New figures show fewer scaffolders were injured while working for NASC member contractors in 2012.
The NASC’s 2013 Safety Report, which includes scaffolding safety statistics on 14,098 workers, indicates the number of incidents dropped from 145 to 134 year-on-year.
One operative lost his life last year, the first fatality since 2004. Slips, trips and falls accounted for a third of all accidents and injuries.
The dangers of scaffolding
The report found scaffolders were involved in just over half of all construction accidents. A quarter of those injured were labourers, a tenth trainees, 8% advanced scaffolders, 3% supervisors and the same number were drivers. No managers were involved in accidents.
There were more reported incidents involving workers in the 21 to 30 age group than any other range.
NASC president Rob Lynch said the body has “one dominating and overriding purpose” – to improve the safety of scaffolding.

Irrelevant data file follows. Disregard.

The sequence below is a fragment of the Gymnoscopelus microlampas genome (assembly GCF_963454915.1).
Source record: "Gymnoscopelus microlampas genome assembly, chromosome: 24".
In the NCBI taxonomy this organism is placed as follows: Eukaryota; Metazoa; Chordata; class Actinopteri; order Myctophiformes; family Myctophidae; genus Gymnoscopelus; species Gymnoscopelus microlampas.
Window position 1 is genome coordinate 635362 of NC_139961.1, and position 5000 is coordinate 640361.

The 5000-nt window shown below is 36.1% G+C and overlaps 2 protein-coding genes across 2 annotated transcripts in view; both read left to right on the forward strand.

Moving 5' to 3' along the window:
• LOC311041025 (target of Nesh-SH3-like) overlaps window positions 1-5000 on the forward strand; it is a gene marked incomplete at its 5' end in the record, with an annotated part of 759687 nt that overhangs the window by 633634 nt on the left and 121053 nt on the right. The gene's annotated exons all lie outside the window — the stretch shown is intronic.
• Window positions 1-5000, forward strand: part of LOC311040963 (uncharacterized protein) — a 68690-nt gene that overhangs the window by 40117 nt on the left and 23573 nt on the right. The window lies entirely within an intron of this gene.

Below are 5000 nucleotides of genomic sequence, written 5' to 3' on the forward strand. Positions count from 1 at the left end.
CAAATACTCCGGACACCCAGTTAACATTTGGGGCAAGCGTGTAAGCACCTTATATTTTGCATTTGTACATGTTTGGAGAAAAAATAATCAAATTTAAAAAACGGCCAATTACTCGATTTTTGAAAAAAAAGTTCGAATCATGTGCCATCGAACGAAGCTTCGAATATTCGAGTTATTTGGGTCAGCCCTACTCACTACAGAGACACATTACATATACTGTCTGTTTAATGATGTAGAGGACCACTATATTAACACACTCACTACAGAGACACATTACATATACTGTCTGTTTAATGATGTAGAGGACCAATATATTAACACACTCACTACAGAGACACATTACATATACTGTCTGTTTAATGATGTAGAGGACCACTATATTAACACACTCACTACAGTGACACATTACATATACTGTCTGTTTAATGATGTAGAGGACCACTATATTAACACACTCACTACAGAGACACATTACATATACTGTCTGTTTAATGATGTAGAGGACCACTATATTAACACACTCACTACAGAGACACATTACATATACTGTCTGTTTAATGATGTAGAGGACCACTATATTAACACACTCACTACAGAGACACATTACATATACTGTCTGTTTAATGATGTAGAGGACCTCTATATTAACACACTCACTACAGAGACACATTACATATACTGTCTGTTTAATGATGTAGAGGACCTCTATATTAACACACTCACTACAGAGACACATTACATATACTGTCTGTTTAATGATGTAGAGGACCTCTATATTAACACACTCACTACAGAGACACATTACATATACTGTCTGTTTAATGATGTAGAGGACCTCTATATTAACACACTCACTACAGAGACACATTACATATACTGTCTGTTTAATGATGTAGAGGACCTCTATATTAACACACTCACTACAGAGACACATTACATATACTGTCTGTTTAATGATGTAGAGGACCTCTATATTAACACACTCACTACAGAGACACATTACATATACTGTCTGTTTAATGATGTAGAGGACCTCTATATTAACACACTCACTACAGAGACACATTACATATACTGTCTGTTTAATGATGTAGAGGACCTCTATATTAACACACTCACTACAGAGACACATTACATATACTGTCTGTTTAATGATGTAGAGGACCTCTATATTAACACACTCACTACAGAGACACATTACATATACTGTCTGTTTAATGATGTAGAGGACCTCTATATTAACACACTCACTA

“By this we mean the safety of those erecting and dismantling, those working on the scaffold and those people who may be impacted by the scaffold,” he said.
“The NASC’s annual safety report is just one step in the right direction. By recording and sharing the problems we have had, we can focus our efforts on those areas needing most improvement.”
Pride in NASC
Mr Lynch added the body is proud of the role it has played in “raising the bar for
“The expectations are incomparably higher now than they were at the millennium; just consider how far we have come and the vast volume of guidance and advice issued,” he said.
NASC Health and Safety Committee chairman Adrian Rooney said the drop in the number of accidents came despite a rise in the number of workers.
“But most heartening is the correlation between member figures and those for our industry as a whole – which shows that NASC members continue to outperform the industry,” he added.